It goes without saying that this is some pretty out-there fuckery. What’s amazing about this isn’t so much that it allegedly happened (stuff like this goes on in restaurants all the time), but that it allegedly happened a) in Canada, which has a much better (although obviously not perfect) track record for treating food service workers than the US,* and b) at multiple chain restaurants. Contrary to what a lot of people seem to believe, workers are actually less likely to be mistreated at full-service chain restaurants than they are at locally-owned ones, at least when it comes to suffering the sort of behavior that hearing about would droop the boner of the most tumescent corporate apologist. The most egregious violations I saw within the industry—and the ones for which no one ever faced consequences—all occurred at locally-owned restaurants rather than chains.

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This makes sense when you consider larger chains tend to have legal departments far more skilled at keeping track of potential suits that could bite them in the ass. That’s not to say larger chains don’t shit on workers—when I worked for a subsidiary of Landry’s Seafoods, they used to try to make us pay for our employee discount**—but they have to be far more careful in how they do so, staying just shy of any legal violation while gleefully tapdancing past the point of ethical behavior into Douchebagtown. For three chains to all make a mistake this egregious, their legal and HR departments must’ve been either unconscious or non-existent.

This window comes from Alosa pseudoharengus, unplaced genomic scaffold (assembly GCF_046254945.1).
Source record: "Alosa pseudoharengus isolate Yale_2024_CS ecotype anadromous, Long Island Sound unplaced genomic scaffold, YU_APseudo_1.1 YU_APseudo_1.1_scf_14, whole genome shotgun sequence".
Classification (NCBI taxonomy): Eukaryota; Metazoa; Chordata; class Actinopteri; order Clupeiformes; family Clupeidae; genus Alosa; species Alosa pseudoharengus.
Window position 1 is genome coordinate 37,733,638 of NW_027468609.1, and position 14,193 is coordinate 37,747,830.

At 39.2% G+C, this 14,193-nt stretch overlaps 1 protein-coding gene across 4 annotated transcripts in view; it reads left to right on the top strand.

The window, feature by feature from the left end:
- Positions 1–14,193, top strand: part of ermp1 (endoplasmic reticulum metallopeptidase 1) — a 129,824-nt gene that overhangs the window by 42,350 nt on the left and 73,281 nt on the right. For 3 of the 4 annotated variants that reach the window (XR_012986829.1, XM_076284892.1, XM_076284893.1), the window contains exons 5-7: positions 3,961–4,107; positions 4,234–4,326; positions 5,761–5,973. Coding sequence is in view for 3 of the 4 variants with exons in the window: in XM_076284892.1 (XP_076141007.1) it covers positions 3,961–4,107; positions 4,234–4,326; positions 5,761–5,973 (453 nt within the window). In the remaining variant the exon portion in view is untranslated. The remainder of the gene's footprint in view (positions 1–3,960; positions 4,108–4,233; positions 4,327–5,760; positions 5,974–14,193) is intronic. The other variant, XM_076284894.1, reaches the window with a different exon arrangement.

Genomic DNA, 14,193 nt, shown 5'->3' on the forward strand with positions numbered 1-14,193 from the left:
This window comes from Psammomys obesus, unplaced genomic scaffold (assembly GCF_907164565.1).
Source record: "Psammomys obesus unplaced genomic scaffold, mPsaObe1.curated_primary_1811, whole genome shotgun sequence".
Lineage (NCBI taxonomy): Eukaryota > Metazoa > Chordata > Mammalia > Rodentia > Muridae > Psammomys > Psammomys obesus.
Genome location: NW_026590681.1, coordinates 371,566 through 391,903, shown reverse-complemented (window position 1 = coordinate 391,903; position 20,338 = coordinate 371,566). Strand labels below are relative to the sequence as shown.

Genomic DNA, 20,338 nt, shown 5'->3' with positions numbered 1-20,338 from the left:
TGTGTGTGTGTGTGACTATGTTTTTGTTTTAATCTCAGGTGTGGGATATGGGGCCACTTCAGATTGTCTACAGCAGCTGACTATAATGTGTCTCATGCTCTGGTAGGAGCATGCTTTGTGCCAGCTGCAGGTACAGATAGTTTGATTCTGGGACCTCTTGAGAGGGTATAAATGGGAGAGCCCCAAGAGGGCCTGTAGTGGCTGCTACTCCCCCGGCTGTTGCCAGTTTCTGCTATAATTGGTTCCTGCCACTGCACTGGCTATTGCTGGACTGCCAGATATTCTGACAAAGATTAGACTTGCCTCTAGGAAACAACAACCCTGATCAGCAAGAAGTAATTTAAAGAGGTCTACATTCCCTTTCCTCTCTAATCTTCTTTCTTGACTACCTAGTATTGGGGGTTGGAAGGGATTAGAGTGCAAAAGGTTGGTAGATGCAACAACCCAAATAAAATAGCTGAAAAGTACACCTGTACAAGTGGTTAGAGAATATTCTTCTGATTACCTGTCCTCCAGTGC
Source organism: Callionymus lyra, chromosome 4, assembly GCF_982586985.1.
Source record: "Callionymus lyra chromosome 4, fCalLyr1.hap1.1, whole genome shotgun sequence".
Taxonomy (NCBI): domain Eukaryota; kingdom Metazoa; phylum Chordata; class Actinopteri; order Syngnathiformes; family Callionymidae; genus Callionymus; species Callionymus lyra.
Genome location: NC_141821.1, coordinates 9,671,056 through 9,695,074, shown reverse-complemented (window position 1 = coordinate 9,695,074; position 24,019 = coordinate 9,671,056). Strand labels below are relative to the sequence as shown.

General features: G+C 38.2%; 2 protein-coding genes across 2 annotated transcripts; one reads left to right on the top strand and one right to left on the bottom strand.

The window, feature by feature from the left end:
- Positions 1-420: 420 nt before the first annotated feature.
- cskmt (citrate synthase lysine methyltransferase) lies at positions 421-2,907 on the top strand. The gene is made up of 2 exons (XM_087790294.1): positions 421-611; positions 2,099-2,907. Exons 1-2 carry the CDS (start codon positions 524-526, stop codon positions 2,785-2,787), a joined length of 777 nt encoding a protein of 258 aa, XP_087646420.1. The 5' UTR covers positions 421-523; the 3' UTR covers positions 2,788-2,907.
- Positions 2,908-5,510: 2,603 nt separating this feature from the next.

Is it possible all of the servers are lying? Sure, it’s possible there’s some weird conspiracy by servers who don’t appear to know each other to accuse a bunch of restaurants with no connection to each other of the type of sexism that tends to be prevalent within the industry. It’s theoretically possible. But generally, the rule in the service industry is where there’s smoke, there’s misogynistic worker mistreatment.

Update: A server named Kay Stratichuk is now openly accusing Original Joe’s of forcing her to wear high heels despite possessing a doctor’s note, along with posting pictures purporting to demonstrate the damage the policy inflicted on her feet. It’s unclear if she is the co-worker mentioned by Heather Turgeon or another example entirely. Apparently, Original Joe’s has also rescinded the policy in light of getting caught out on it:

“As of June 12, 2015, a notice that was posted at Original Joe’s stating the following: ‘Hey all, in light of all the hoopla happening. Head office is in the process of reviewing their shoe policy. As of now servers are allowed to wear a polish able leather-ish closed toe sturdy stylish shoe. No toms.’ Just four days after quitting, they began to rethink their policies. I was essentially caused to lose wages, injure myself and quit for nothing,” wrote Stratichuk.

* Admittedly, this is a bar so low Bruno Mars couldn’t limbo under it.

** And if we chose not to pay the $9.50 every other week, we couldn’t have any soda, tea, or coffee from the restaurant while working, and if we wanted water, we had to bring our own container. We were not even allowed to use the restaurant’s tiny, .03 cent paper triangle cups. I’m not even sure Darden can compete with Landry’s level of spiteful, petty dickishness.

Image via kevin brine/Shutterstock.


Contact the author at WilyUbertrout@gmail.com.